Any collector who has tried to tackle the 1967 Topps set feels like a pitcher can be excused for feeling like a fighter who’s just gone 12 rounds in a title bout. With important rookie cards, scarce high numbers, a bucket full of Hall of Famers and a few variations for good measure, it’s a challenge…but a fun one for those who appreciate baseball history.
At 609 cards, the ’67 set was Topps’ largest to date. The cards measure the same as they had since Topps abandoned the oversize format after 1955 but the information on the back was done in a vertical style. With black and white on a lighter color green, they were easy to read but also susceptible to showing wear.
The 1966 World Series champion Baltimore Orioles kicked off the set with Brooks Robinson, Frank Robinson and Hank Bauer featured on a card that read simply “The Champs”. The first series also featured the final card in the career of Whitey Ford, who would retire that year because of an arm injury. The trade of Roger Maris caught Topps a bit late in the process but they managed to show his new team, the Cardinals, on card #45.
Variations abound in this set. Mike McCormick (#86) and Bob Priddy (#26) had been traded for each other in the off-season and after the presses began rolling, Topps added a line about the deal. The first versions, without the ‘trade statement’ as it’s described on checklists, are harder to find.
On four other cards, #374 Mel Queen, #402 Phillies Rookies, #427 Ruben Gomez and #447 Bo Belinsky, a section of the printed statistics for each player all but disappeared from the back before the error was caught and corrected. The uncorrected versions are more expensive.
One quirk that sharp-eyed collectors will note is the absence of a facsimile autograph on the front of card #254, Milt Pappas. All of the other individual cards in the set have one.
The set is home to cards of several popular Hall of Famers and stars including Mickey Mantle (#150), Willie Mays (#200), Hank Aaron (#250), Roberto Clemente (#400) and Pete Rose (#430). It’s the first year since 1955 not to contain a Sandy Koufax card as the Hall of Famer had retired after the ’66 season. He does appear on League Leader cards, however.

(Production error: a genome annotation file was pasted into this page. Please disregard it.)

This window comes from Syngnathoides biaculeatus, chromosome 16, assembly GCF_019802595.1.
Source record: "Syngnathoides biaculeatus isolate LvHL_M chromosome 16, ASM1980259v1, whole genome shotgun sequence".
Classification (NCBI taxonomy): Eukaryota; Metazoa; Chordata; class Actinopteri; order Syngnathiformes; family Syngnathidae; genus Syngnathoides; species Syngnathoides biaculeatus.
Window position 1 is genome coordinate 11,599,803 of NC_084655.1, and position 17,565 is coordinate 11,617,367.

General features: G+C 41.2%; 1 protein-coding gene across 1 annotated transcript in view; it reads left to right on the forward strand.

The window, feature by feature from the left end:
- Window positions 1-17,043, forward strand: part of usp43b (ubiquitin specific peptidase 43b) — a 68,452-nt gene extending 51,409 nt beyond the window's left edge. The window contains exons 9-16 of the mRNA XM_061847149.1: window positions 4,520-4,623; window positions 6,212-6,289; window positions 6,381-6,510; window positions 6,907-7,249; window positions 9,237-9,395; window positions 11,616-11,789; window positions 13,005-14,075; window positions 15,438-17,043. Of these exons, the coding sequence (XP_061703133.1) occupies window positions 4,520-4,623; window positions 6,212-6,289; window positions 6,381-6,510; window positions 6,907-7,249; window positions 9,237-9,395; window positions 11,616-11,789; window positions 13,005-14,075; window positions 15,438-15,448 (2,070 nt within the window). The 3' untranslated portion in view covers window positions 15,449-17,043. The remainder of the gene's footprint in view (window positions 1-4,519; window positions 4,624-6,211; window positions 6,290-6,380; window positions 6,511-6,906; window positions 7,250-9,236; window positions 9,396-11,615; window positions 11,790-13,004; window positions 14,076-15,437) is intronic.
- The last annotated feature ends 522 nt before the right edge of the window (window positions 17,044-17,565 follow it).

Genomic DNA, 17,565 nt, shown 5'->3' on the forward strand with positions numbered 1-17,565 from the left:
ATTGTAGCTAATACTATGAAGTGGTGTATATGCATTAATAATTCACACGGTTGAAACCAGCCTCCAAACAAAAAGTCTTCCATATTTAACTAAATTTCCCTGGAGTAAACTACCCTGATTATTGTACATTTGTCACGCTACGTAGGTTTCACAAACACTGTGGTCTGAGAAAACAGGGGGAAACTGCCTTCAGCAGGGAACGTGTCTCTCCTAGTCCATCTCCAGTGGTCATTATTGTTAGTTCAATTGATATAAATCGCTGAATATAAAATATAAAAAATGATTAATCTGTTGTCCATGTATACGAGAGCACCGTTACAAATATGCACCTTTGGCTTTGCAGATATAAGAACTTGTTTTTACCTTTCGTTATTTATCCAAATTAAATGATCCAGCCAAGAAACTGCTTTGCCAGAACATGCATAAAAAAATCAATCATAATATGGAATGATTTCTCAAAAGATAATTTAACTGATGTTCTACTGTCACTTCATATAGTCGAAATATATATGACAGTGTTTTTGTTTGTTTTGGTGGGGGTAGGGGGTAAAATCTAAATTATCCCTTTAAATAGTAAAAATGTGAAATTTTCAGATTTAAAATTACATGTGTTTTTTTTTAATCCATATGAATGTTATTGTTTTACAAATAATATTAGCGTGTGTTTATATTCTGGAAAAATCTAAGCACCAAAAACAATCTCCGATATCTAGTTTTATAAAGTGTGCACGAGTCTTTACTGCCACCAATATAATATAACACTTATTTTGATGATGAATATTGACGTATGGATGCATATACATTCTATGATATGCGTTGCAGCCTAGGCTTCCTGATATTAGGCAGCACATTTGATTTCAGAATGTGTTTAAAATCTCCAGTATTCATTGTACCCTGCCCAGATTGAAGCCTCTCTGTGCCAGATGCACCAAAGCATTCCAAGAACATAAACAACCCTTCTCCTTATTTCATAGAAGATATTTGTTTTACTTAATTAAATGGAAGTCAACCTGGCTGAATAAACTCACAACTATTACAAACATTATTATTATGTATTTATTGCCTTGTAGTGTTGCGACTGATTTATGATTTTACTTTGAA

The final series of 1967 Topps includes the two key rookie cards in the set: #569 Rod Carew/Hank Allen. The Carew is a double print but still commands top dollar, especially in higher grades. Seaver, who made his big league debut, is the costliest card at $900-$1200 or so for a NM/MT example. Even an ungraded card in VG/EX condition will often cost collectors over $150.
However, there are other single-printed cards in the ‘high number’ series that are either popular or very hard to find including #600 Brooks Robinson and the final card in the series, #609 Tommy John.
Complete, near mint quality sets of 1967 Topps with key cards in high-grade, will often sell for $4,000 or more because of the Hall of Famers, rookie cards and single print high numbers. An ungraded set, described as nm/mt, sold for a best offer somewhere below the eBay seller’s $3799 asking price last week.
An average mid-grade set can usually be found for $1,500-$2,000, depending on the condition of the more valuable cards. “Master sets” which include variations will sell at a higher premium.
The 1967 Topps set is known for its crisp, clean photography and is considered by many to be the nicest set of the 1960s. It’s also one of the most interesting. See cards from the set on eBay here.